The railway museum at CST, which displays several relics from the long, illustrious journey of the railways in Mumbai, has added new items to its collection, including silver forks and knives used in the first class compartments in the 19th century, antique clocks used on major platforms during the British era, money collection boxes of the Great Indian Peninsular Railway (GIPR) — as the central railway was then known — and badges used by GIPR employees in the 19th century.
The museum is located on the ground floor of the Central Railway building at CST.
“The silver cutlery now on display was used in the first class compartments of trains in the 19th century,” explains guide Ashfaque Shaikh (23).
Other treasures on display include a letter written in 1844 by the East India Company in India to the British government, giving a list of reasons why railways should be established in India. The main reason listed in the letter is the fact that since cotton was produced in the interior parts of the country, it was inconvenient to transport it to ports for export.
The note accompanying the letter mentions that within two years of it being sent, in 1846, a committee was set up to look into the possibility of starting a railway network in India, and within seven years in 1853, the first train ran from Bori Bunder (present day CST) to Tannah (present day Thane). The prices of the first-class tickets in the first train varied from 6 annas to 2 rupees 10 annas. Shaikh explains that the first train was powered by three locomotives named Sindh, Sultan and Sahin and carried 400 people. The museum also has a scale model of one of the three locomotives that powered the train.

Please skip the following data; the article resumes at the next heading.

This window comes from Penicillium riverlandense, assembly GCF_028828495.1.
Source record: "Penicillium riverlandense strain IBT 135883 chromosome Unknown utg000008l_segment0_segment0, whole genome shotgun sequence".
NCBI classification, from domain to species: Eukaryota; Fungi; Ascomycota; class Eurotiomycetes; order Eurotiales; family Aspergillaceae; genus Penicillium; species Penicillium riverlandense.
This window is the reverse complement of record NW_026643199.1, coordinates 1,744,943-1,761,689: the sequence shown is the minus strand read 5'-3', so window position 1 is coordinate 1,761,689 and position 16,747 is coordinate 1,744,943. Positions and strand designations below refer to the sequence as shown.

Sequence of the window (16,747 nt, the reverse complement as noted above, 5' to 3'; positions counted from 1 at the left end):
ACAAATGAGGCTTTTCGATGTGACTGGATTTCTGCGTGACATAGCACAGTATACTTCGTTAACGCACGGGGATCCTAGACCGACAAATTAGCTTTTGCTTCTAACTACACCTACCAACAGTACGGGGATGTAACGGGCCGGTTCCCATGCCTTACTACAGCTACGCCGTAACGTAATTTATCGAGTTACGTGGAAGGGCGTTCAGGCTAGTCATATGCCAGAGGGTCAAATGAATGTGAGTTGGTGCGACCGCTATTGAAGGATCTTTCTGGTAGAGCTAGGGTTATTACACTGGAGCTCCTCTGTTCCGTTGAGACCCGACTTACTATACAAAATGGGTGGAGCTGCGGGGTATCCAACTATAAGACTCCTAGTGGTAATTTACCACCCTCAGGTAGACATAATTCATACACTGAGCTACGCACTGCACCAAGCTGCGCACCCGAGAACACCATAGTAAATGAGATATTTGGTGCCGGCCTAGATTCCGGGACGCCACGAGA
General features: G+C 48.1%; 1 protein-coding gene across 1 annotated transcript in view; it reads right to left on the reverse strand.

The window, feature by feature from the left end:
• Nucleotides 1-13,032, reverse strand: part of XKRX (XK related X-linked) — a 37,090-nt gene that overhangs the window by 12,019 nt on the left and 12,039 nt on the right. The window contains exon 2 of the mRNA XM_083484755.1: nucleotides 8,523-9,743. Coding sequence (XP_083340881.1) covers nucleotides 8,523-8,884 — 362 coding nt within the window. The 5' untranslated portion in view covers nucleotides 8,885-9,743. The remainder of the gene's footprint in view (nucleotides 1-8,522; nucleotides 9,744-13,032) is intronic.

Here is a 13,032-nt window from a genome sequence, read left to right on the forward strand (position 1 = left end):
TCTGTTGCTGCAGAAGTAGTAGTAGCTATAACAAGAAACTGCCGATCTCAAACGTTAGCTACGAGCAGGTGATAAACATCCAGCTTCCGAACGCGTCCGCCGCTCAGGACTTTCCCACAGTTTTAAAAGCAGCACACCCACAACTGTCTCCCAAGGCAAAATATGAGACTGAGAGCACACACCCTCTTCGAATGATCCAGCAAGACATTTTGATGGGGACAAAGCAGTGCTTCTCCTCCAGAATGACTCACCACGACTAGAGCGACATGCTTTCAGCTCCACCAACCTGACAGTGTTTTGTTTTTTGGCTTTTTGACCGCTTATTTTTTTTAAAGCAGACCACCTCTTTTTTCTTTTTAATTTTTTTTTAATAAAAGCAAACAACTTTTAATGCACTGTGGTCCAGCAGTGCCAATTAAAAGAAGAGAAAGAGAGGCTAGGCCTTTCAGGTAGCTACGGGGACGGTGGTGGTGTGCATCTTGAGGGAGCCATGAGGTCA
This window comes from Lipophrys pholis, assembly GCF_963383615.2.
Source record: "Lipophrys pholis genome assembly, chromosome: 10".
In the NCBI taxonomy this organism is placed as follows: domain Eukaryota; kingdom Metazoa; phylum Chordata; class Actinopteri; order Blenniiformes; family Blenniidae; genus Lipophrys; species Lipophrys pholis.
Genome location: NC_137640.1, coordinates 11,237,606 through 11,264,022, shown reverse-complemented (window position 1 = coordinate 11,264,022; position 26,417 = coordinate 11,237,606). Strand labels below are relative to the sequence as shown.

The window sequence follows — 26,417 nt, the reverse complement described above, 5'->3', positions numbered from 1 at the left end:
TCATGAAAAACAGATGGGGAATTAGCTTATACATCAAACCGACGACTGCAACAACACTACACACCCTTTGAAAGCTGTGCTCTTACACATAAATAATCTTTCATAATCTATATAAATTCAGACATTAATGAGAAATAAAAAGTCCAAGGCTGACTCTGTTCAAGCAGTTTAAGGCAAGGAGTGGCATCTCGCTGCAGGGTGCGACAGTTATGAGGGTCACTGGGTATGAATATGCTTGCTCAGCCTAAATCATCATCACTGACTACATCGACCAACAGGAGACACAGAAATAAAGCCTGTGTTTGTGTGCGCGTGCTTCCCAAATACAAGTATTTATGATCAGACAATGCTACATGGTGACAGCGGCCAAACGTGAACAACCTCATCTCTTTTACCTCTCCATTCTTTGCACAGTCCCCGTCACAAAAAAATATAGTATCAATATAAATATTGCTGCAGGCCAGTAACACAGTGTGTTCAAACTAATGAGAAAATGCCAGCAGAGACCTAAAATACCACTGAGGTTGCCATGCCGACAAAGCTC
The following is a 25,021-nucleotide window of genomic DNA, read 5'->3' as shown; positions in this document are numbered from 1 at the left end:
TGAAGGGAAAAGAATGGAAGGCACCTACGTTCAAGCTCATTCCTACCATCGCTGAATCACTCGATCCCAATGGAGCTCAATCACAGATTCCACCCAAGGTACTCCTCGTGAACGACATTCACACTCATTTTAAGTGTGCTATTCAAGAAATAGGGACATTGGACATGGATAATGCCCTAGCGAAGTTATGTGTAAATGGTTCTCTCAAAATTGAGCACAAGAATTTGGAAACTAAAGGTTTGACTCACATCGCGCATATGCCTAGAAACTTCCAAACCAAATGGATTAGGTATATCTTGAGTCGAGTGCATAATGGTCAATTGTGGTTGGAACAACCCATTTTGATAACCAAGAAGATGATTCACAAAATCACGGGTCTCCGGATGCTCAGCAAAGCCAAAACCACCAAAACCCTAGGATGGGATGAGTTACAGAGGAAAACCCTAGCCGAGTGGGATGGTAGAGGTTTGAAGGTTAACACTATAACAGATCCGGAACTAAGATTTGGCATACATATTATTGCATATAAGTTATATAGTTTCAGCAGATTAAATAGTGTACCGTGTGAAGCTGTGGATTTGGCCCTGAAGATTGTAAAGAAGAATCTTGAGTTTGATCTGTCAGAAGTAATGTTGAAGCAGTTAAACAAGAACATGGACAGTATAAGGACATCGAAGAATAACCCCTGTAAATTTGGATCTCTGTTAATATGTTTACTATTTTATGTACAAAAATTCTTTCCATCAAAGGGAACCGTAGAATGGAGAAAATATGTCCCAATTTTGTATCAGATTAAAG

Next up is the first electric locomotive that ran from Sandhurst road in 1925. While earlier steam and then diesel engines were used to run trains, the first locomotive engine was used in 1925, Shaikh explains. The museum also has maps of the Bombay, Baroda and Central Indian (BB & CI) railway, currently the Western Railway line. The map shows that unlike the present, when Churchgate is the first station, in the 19th century, the first railway station on the line was Colaba. The map also shows the Ballard Pier railway station near the harbour line, from where trains going upto Afghanistan and Pakistan would come on two days a week.
The museum also has a scale model of the CST building designed by British architectural engineer Fredrick William Stevens. “In the 19th century, the sculpted animals on the surface of the CST building actually helped drain out water in the rains. There were pipes in the mouth of these animals In the monsoon, they looked like fountains. Now however, since there are parking lots nearby, the animals are no longer is used to drain out water,” Shaikh says..